« ΠροηγούμενηΣυνέχεια »
leaves unsaid what the cyclopædias say, it is to be understood as part of my method.
The style I have used may be regarded as sometimes too familiar for the subject. But I hope my book may be read largely by young people; I hope it may be read aloud in classes devoted to the study of literature; and I have therefore used a colloquial tone, hoping by this means more easily to gain the interest and the ear of the reader.
I have used the words " our literature," " our English authors," all through the book with intention. Writing as I do for American readers, for the young people of our country, I have endeavored to impress on them a pride in the works written in their language; I want them to feel that they have as much share and as much cause for pride in the glorious names of Shakespeare and Milton as if their grandfathers had not crossed the ocean to settle in Massachusetts or Virginia. English literature to the year 1800 is as much our literature as it is that of any girl or boy born in London or in Yorkshire. Let us lay hold of and claim this grand inheritance.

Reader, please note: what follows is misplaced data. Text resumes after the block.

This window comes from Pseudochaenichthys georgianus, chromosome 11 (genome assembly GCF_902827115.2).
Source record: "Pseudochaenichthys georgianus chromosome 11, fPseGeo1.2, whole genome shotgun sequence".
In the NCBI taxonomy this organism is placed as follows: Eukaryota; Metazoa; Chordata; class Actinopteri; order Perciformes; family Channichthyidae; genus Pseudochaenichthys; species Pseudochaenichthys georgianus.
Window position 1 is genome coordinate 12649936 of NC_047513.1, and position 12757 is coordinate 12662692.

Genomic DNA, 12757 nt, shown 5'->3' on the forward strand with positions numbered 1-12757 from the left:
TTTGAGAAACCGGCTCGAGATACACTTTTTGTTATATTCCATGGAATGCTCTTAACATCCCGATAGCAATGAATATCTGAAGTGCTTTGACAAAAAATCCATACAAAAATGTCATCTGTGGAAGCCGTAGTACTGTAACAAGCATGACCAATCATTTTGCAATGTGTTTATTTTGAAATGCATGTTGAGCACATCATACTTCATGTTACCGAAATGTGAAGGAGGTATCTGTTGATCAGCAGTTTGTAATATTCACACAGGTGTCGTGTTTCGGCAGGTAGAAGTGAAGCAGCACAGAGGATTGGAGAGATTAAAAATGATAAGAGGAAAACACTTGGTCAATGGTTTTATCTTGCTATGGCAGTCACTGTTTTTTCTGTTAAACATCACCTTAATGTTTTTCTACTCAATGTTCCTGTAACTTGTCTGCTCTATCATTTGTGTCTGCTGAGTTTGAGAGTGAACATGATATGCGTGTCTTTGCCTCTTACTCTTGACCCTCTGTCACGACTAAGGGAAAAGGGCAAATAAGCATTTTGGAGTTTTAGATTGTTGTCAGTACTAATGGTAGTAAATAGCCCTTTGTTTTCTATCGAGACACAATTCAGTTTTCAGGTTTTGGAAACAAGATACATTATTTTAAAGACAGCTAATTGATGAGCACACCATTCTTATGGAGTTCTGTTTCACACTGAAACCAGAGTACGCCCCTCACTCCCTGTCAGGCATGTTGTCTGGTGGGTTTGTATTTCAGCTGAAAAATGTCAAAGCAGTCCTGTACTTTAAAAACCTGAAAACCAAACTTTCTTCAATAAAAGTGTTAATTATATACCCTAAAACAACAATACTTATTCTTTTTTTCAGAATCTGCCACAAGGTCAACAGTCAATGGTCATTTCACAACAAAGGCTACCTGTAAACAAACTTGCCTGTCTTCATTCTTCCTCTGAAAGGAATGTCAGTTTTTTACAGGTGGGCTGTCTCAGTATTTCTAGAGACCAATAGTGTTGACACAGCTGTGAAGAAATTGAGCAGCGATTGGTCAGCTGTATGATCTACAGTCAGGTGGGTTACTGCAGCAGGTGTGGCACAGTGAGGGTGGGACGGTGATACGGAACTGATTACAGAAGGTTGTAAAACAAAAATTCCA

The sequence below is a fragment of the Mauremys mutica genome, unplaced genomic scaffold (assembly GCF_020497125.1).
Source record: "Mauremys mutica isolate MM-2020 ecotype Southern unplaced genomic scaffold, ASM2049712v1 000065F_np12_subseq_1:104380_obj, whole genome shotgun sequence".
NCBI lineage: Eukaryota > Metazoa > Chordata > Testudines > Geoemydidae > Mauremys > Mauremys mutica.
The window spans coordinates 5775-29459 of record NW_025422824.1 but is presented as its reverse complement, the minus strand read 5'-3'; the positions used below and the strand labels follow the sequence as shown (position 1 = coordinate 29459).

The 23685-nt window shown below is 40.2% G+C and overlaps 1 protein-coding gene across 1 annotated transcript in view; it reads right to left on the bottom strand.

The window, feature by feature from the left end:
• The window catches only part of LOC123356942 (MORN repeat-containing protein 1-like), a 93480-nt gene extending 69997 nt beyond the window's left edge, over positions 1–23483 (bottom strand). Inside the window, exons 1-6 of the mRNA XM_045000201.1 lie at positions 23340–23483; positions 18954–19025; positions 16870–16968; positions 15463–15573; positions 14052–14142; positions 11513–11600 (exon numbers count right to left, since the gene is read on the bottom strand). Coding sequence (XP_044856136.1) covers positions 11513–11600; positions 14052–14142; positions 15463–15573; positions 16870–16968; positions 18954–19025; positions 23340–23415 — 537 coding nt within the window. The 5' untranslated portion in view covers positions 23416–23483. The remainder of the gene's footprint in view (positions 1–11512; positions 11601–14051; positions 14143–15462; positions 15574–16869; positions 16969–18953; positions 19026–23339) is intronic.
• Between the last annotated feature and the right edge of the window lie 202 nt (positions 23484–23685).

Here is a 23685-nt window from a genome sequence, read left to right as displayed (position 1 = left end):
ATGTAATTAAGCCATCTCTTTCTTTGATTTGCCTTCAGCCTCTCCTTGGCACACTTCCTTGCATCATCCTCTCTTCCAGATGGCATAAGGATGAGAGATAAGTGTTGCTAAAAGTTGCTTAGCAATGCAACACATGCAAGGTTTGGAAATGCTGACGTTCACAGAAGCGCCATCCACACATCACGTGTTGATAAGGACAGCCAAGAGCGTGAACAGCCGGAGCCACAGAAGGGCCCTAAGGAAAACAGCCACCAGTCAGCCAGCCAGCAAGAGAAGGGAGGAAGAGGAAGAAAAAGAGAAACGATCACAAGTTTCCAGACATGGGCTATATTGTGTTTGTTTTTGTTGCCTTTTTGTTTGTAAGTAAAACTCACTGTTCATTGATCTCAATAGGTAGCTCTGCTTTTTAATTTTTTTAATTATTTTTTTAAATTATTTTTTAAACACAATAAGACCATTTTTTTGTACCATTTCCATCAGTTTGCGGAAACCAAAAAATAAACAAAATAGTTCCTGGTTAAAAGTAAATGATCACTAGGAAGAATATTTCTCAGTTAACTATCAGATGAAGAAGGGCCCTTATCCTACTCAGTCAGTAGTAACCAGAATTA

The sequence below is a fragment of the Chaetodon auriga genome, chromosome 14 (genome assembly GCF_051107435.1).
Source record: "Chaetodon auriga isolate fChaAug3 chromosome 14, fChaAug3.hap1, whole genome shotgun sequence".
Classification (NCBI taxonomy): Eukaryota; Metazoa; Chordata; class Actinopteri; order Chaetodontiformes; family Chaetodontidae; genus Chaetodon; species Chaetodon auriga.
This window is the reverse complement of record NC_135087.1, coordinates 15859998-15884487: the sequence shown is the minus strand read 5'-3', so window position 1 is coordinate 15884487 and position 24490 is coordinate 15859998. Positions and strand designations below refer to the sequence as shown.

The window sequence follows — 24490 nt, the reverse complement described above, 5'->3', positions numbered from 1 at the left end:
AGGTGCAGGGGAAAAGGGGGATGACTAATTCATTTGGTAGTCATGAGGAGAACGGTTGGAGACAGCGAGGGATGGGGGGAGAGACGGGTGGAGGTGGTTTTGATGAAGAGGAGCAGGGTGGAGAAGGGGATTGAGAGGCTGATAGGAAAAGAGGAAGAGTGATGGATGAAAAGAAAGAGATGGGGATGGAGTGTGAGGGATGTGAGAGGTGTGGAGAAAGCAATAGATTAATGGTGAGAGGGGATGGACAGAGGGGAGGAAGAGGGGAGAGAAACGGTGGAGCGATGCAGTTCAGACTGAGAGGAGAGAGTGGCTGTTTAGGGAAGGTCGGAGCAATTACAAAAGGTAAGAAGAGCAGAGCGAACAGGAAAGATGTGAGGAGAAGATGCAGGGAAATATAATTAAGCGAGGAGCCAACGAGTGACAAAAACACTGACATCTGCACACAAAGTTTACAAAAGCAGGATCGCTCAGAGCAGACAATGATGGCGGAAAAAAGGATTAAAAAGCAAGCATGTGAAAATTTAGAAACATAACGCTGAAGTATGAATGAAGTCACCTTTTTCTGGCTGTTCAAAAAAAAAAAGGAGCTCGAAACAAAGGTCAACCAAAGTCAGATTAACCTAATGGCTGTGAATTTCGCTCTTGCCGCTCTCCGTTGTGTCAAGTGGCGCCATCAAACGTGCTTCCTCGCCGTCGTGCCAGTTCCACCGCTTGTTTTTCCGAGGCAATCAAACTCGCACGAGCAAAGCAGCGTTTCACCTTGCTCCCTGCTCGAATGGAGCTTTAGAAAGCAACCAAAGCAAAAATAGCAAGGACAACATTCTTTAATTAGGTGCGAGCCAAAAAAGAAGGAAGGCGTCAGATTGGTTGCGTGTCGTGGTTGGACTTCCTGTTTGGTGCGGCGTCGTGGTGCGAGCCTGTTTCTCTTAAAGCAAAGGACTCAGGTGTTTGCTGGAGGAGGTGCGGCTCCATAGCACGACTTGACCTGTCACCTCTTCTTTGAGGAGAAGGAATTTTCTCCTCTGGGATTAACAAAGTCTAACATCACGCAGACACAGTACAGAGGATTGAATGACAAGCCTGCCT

A. S. R.